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Opportunism and polls

ARCHIVEst-jeffgreene_1279633588098.jpegJon Chait is pleased to see Charlie Crist admitting that political pressure factors into his policy positions. "I think it actually takes real guts to admit something like this," Chait writes. "There's no such thing is a non-opportunistic politician."

I actually think that people need to decide how they want to characterize this behavior. Sometimes politicians who are following the polls or the primary voters get labeled as "opportunistic," and sometimes they're just listening to constituents. Usually, the difference is who's describing them. Plenty of Republicans who would have attacked George W. Bush viciously for leaving Iraq because the poll told him to do so would have celebrated a Democratic politician who abandoned health-care reform because the polls were against it. And the reverse goes for Democrats, of course.

American voters (and pundits, and activists) seem a bit confused on this point: It's not clear whether they want politicians to lead or to follow. But it would probably be useful for politicians if we were clearer on this point. As it is, we actually do enable a lot of opportunism as politicians who hold unpopular views nobly remind us that leadership isn't about polls while the same politicians, when they have popular positions, tell us about how unpopular their opponent's stance on thew issue is.

Photo credit: Chris O'Meara/AP.

By Ezra Klein  |  July 20, 2010; 9:56 AM ET
 
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Comments

This was exactly what happened with Iraq and health care. After the 2006 midterms, Bush made the decision to surge. Dems attacked it saying it was clearly not what the people wanted. Republicans, of course, did the same with health care.

Posted by: DDAWD | July 20, 2010 10:00 AM | Report abuse

"American voters (and pundits, and activists) seem a bit confused on this point: It's not clear whether they want politicians to lead or to follow."

That's because it's a phony issue. People want politicians to do whatever it is they want them to do. If the polls are with us, we'll claim "following the will of the people" is most important. If the polls are against us, we get the Edmund Burke line about politicians owing the people their judgement.

There's no real principle in place here for the vast majority of people, just opportunisitic attempts to dress their desired outcome of the moment up in a noble costume. Kind of like a frat boy in a toga.

Posted by: zimbar | July 20, 2010 10:21 AM | Report abuse

--"There's no such thing is a non-opportunistic politician."--

And there is an endless supply of dupes, fed by opportunistic propagandists like Klein, to keep the political opportunity machine grinding along.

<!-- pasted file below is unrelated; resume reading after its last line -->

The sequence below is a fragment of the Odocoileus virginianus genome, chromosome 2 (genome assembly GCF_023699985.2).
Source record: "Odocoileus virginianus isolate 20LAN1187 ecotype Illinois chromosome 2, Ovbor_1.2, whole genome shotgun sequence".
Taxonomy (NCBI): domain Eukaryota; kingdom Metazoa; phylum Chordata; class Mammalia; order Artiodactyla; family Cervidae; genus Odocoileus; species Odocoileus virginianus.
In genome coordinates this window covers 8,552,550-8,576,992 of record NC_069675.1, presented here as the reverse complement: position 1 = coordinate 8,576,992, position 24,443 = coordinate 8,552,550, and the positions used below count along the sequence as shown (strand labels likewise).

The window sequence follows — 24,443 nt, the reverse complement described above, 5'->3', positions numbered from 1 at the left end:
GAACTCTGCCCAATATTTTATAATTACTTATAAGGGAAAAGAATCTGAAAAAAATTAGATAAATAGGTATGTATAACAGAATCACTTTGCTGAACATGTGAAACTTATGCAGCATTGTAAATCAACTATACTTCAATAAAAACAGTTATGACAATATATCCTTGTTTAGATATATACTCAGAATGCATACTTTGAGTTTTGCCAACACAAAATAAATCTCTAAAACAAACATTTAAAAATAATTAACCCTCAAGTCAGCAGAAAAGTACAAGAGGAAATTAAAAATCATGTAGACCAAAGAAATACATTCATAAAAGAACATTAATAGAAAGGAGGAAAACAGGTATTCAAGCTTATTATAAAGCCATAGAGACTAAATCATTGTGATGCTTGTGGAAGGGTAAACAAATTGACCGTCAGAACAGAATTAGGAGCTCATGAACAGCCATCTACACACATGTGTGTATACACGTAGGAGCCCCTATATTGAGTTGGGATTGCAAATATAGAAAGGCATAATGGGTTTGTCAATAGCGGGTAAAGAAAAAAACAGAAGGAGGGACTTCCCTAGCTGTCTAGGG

Socialism is the acquiescing to the political elite's rampant opportunism.

Posted by: msoja | July 20, 2010 10:40 AM | Report abuse

Politicians are supposed to be the adults in the room who remind us that we can't go out to eat every night & have to eat our vegetables. The good politicians are the ones who figure out how to cook the vegetables at home in a way that we don't wish we were out at a restaurant instead.

Posted by: bsimon1 | July 20, 2010 10:50 AM | Report abuse

Ezra, no pol has the full perspective of national security prior to going into the White House or possibly the applicable Congressional committees. Changing your mind on a position with new information involved is not opportunism; quite the opposite, in fact.

On the other hand, a pol may just have a personal opinion on an issue, that they talk about at length, when they have no decision-making power over that issue. Would you call it opportunism if the pol steps back and surveys their consitituents and the political field when the finally have to step up to the plate?

msoja - it sounds like you're a former Bush/Rove fan

Posted by: Jaycal | July 20, 2010 11:01 AM | Report abuse

o In 2008, when Bush sent out stimulus checks to Americans, by putting money back into the economy it would stimulate spending, bolstering the economy! Nobody yelled “socialism” and economically it was the right thing to do! Now since Obama has been in office,any money spent is called “socialism”, “no” has been the republican answer to most programs.Republicans crying we can’t afford it after they ran up the biggest debt ever 11 trillion dollars! I will vote for Crist, America needs a third party, the republicans don’t want to spend a dime on unemployment benefits, any program that might enhance the economy, so its so broken they can fix it,ao In 2008, when Bush sent out stimulus checks to Americans, by putting money back into the economy it would stimulate spending, bolstering the economy! Nobody yelled “socialism” and economically it was the right thing to do! Now since Obama has been in office,any money spent is called “socialism”, “no” has been the republican answer to most programs.Republicans crying we can’t afford it after they ran up the biggest debt ever 11 trillion dollars! I will vote for Crist, America needs a third party, the republicans don’t want to spend a dime on unemployment benefits, any program that might enhance the economy, so its so broken they can fix it! And regain power!

Posted by: roosboys | July 20, 2010 11:03 AM | Report abuse

Most people respect politicians who take positions that are based on principles, so long as the pol can clearly articulate the connection and shows some flexibility when needed. Example: Tim Kaine in the VA Gov's race explaining that he was opposed to capital punishment as part of his religious (Catholic) beliefs but that he would enforce state law. Harry Reid takes the same position on abortion, more or less in that he is personally opposed for religious reasons (Mormon) but doesn't force his views on others.

What people don't like is politicians whose utterances sound like the product of a focus group rather than some sincere personal thought about the issue. In short, it comes down to phoniness, largely.